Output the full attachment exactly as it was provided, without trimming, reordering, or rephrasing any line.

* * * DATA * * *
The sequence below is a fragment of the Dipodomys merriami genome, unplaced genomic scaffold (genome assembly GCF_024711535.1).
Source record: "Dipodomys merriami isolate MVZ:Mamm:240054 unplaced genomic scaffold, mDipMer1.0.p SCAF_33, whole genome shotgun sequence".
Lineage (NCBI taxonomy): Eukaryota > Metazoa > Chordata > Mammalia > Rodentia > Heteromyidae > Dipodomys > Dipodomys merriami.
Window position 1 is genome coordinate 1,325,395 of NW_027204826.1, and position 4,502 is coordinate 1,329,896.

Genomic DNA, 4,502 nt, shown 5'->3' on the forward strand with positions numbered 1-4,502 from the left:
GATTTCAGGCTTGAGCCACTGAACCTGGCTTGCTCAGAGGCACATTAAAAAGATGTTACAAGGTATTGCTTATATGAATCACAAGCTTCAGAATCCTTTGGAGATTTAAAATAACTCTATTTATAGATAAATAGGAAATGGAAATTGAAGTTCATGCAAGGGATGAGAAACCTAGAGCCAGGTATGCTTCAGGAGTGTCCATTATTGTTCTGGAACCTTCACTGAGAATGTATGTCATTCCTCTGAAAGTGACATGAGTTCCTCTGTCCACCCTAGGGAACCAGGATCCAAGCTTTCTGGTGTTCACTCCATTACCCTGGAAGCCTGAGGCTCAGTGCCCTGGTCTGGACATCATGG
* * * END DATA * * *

The sequence below is a fragment of the Dipodomys merriami genome, unplaced genomic scaffold (genome assembly GCF_024711535.1).
Source record: "Dipodomys merriami isolate MVZ:Mamm:240054 unplaced genomic scaffold, mDipMer1.0.p SCAF_33, whole genome shotgun sequence".
Lineage (NCBI taxonomy): Eukaryota > Metazoa > Chordata > Mammalia > Rodentia > Heteromyidae > Dipodomys > Dipodomys merriami.
Window position 1 is genome coordinate 1,325,395 of NW_027204826.1, and position 4,502 is coordinate 1,329,896.

Genomic DNA, 4,502 nt, shown 5'->3' on the forward strand with positions numbered 1-4,502 from the left:
GATTTCAGGCTTGAGCCACTGAACCTGGCTTGCTCAGAGGCACATTAAAAAGATGTTACAAGGTATTGCTTATATGAATCACAAGCTTCAGAATCCTTTGGAGATTTAAAATAACTCTATTTATAGATAAATAGGAAATGGAAATTGAAGTTCATGCAAGGGATGAGAAACCTAGAGCCAGGTATGCTTCAGGAGTGTCCATTATTGTTCTGGAACCTTCACTGAGAATGTATGTCATTCCTCTGAAAGTGACATGAGTTCCTCTGTCCACCCTAGGGAACCAGGATCCAAGCTTTCTGGTGTTCACTCCATTACCCTGGAAGCCTGAGGCTCAGTGCCCTGGTCTGGACATCATGG